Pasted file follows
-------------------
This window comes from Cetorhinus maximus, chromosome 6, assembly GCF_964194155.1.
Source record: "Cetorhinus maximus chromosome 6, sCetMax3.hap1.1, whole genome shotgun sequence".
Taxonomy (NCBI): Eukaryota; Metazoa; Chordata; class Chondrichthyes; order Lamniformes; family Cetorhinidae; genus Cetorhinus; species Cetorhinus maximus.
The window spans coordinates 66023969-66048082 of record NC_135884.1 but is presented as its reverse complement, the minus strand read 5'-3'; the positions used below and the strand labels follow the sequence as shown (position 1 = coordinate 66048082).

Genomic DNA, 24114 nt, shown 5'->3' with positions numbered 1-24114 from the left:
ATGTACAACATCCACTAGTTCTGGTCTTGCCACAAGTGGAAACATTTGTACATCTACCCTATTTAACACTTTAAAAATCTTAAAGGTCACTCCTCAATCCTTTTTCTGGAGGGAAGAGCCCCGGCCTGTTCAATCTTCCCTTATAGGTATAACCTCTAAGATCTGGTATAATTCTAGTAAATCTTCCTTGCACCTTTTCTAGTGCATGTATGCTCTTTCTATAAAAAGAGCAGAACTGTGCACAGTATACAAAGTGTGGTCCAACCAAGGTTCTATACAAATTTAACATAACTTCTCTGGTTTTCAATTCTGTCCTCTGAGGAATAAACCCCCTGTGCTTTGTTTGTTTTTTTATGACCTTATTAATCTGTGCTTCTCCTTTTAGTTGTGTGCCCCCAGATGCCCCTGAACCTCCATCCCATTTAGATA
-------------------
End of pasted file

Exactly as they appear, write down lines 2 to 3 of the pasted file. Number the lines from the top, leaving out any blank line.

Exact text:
Source record: "Cetorhinus maximus chromosome 6, sCetMax3.hap1.1, whole genome shotgun sequence".
Taxonomy (NCBI): Eukaryota; Metazoa; Chordata; class Chondrichthyes; order Lamniformes; family Cetorhinidae; genus Cetorhinus; species Cetorhinus maximus.